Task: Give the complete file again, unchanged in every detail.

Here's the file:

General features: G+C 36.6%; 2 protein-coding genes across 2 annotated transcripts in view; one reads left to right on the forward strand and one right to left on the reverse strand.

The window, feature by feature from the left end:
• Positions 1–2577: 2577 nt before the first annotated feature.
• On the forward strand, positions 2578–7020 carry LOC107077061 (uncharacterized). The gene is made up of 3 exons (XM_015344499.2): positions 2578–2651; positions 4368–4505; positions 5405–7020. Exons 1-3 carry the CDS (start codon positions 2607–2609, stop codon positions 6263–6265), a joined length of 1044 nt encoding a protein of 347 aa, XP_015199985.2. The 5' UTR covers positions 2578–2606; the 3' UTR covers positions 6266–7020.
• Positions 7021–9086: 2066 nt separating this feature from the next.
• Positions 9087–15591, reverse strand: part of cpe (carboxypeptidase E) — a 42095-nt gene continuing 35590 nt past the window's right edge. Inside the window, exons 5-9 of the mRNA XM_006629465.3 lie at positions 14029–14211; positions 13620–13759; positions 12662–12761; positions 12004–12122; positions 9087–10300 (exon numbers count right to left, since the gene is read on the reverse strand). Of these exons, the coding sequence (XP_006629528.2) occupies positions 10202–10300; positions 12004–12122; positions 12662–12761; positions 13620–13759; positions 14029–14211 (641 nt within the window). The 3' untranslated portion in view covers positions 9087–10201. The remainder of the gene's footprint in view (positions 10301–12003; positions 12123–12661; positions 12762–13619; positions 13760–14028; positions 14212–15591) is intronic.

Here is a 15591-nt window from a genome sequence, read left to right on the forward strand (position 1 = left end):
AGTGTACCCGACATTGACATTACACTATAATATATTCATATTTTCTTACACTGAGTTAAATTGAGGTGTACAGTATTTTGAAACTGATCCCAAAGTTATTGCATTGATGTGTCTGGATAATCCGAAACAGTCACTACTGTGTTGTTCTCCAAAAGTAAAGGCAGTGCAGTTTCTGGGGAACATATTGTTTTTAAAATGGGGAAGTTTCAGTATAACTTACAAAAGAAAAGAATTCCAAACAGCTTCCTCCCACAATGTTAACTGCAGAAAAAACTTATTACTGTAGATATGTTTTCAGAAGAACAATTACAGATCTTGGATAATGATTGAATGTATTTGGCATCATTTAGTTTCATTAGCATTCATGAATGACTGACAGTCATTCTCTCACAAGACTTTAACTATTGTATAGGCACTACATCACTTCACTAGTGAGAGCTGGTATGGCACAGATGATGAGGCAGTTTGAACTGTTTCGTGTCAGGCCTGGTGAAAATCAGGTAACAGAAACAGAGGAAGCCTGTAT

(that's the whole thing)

General features: G+C 36.6%; 2 protein-coding genes across 2 annotated transcripts in view; one reads left to right on the forward strand and one right to left on the reverse strand.

The window, feature by feature from the left end:
• Positions 1–2577: 2577 nt before the first annotated feature.
• On the forward strand, positions 2578–7020 carry LOC107077061 (uncharacterized). The gene is made up of 3 exons (XM_015344499.2): positions 2578–2651; positions 4368–4505; positions 5405–7020. Exons 1-3 carry the CDS (start codon positions 2607–2609, stop codon positions 6263–6265), a joined length of 1044 nt encoding a protein of 347 aa, XP_015199985.2. The 5' UTR covers positions 2578–2606; the 3' UTR covers positions 6266–7020.
• Positions 7021–9086: 2066 nt separating this feature from the next.
• Positions 9087–15591, reverse strand: part of cpe (carboxypeptidase E) — a 42095-nt gene continuing 35590 nt past the window's right edge. Inside the window, exons 5-9 of the mRNA XM_006629465.3 lie at positions 14029–14211; positions 13620–13759; positions 12662–12761; positions 12004–12122; positions 9087–10300 (exon numbers count right to left, since the gene is read on the reverse strand). Of these exons, the coding sequence (XP_006629528.2) occupies positions 10202–10300; positions 12004–12122; positions 12662–12761; positions 13620–13759; positions 14029–14211 (641 nt within the window). The 3' untranslated portion in view covers positions 9087–10201. The remainder of the gene's footprint in view (positions 10301–12003; positions 12123–12661; positions 12762–13619; positions 13760–14028; positions 14212–15591) is intronic.

Here is a 15591-nt window from a genome sequence, read left to right on the forward strand (position 1 = left end):
AGTGTACCCGACATTGACATTACACTATAATATATTCATATTTTCTTACACTGAGTTAAATTGAGGTGTACAGTATTTTGAAACTGATCCCAAAGTTATTGCATTGATGTGTCTGGATAATCCGAAACAGTCACTACTGTGTTGTTCTCCAAAAGTAAAGGCAGTGCAGTTTCTGGGGAACATATTGTTTTTAAAATGGGGAAGTTTCAGTATAACTTACAAAAGAAAAGAATTCCAAACAGCTTCCTCCCACAATGTTAACTGCAGAAAAAACTTATTACTGTAGATATGTTTTCAGAAGAACAATTACAGATCTTGGATAATGATTGAATGTATTTGGCATCATTTAGTTTCATTAGCATTCATGAATGACTGACAGTCATTCTCTCACAAGACTTTAACTATTGTATAGGCACTACATCACTTCACTAGTGAGAGCTGGTATGGCACAGATGATGAGGCAGTTTGAACTGTTTCGTGTCAGGCCTGGTGAAAATCAGGTAACAGAAACAGAGGAAGCCTGTAT